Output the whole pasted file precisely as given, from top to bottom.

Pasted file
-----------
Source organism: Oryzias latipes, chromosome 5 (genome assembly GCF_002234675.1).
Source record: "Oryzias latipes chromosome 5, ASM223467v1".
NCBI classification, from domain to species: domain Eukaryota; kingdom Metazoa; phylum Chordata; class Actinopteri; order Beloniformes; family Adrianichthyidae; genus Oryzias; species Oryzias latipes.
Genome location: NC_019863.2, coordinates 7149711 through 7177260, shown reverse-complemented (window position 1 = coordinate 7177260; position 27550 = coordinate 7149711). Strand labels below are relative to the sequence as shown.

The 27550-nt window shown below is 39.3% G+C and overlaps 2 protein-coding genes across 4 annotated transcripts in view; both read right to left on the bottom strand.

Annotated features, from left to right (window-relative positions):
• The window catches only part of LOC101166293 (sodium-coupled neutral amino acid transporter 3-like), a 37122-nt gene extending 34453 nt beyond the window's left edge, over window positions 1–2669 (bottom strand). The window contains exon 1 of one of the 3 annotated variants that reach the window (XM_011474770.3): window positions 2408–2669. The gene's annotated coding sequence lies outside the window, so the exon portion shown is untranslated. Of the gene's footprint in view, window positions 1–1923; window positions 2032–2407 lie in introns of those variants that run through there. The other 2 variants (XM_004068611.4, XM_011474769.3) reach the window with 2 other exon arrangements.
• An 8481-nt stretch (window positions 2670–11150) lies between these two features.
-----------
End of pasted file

Source organism: Oryzias latipes, chromosome 5 (genome assembly GCF_002234675.1).
Source record: "Oryzias latipes chromosome 5, ASM223467v1".
NCBI classification, from domain to species: domain Eukaryota; kingdom Metazoa; phylum Chordata; class Actinopteri; order Beloniformes; family Adrianichthyidae; genus Oryzias; species Oryzias latipes.
Genome location: NC_019863.2, coordinates 7149711 through 7177260, shown reverse-complemented (window position 1 = coordinate 7177260; position 27550 = coordinate 7149711). Strand labels below are relative to the sequence as shown.

The 27550-nt window shown below is 39.3% G+C and overlaps 2 protein-coding genes across 4 annotated transcripts in view; both read right to left on the bottom strand.

Annotated features, from left to right (window-relative positions):
• The window catches only part of LOC101166293 (sodium-coupled neutral amino acid transporter 3-like), a 37122-nt gene extending 34453 nt beyond the window's left edge, over window positions 1–2669 (bottom strand). The window contains exon 1 of one of the 3 annotated variants that reach the window (XM_011474770.3): window positions 2408–2669. The gene's annotated coding sequence lies outside the window, so the exon portion shown is untranslated. Of the gene's footprint in view, window positions 1–1923; window positions 2032–2407 lie in introns of those variants that run through there. The other 2 variants (XM_004068611.4, XM_011474769.3) reach the window with 2 other exon arrangements.
• An 8481-nt stretch (window positions 2670–11150) lies between these two features.